Iowa Baby Recovering After Suspected Cold Sore Infection

Warning: Some of the images in the following video may be considered graphic. 

IOWA  --  A mother is putting out a stern warning after what she believes caused her baby to be covered in sores.

As KWWL's Taylor Bailey reports, cold sores have taken over baby Juliano's face and mouth. Bailey spoke with the baby's mother, Samantha Rodgers, on FaceTime.

"He had blisters growing outside of his mouth," she said.

Rodgers said doctors told her Juliano had the flu or a bad case of hand foot and mouth disease, but it got worse.

"His sores were growing onto his hands and his neck and his stomach."

Juliano was then sent to Blank Children's Hospital for testing.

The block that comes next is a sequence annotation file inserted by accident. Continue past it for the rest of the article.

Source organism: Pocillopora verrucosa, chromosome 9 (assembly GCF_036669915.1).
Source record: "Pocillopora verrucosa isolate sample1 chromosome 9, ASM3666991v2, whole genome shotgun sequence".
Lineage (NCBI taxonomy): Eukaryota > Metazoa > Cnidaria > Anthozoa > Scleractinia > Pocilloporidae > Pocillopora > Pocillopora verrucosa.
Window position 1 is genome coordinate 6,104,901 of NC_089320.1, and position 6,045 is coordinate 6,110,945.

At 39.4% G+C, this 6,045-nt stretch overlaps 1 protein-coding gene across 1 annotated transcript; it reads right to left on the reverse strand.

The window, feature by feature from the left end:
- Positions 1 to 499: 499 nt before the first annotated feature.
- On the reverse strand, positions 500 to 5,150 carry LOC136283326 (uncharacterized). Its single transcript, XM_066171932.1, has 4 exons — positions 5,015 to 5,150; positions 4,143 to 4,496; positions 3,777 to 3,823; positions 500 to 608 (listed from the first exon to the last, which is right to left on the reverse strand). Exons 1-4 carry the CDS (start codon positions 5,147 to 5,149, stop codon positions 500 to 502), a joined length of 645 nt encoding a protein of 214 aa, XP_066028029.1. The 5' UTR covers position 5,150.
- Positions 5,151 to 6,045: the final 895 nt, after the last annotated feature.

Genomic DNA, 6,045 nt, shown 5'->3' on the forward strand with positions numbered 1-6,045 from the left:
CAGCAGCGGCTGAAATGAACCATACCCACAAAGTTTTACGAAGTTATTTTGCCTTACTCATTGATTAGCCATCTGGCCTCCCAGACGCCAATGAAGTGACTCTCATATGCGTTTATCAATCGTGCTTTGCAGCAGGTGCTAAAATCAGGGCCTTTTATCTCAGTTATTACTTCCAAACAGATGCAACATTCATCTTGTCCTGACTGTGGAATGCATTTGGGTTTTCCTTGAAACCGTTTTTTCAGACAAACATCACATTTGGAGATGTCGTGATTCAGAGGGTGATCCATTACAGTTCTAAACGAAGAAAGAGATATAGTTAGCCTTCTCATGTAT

"They swabbed his mouth and tested it and it came back as he has herpes," said Rodgers.

According to the American Academy of Pediatrics, cold sores are highly contagious and can be spread by saliva, skin, and touching things that are contaminated with the virus.

"Pretty much this person gave my baby herpes not intentionally," said Rodgers.

The mother is not completely sure who gave her baby the virus.

"All I can say is just be cautious, it can be anybody, your best friend, your sister, your brother, or your mom, it can be anybody. Everybody needs to wash their hands, sanitize, if you see a cold sore or anything on them just don't let them come by your baby."

Juliano is now doing better, but he will now carry this burden for the rest of his life.

"It sucks because this is a lifelong problem now. Every time he runs a fever, every time he's sick he can have an outbreak, I don't know how to handle this. I am trying to do the best, it's sad, it breaks my heart, and I can't do anything to help him."

Rodgers said Juliano should be going home soon to finish treatment. According to the American Academy of Pediatrics, symptoms like a fever or blisters can start 2-12 days after exposure.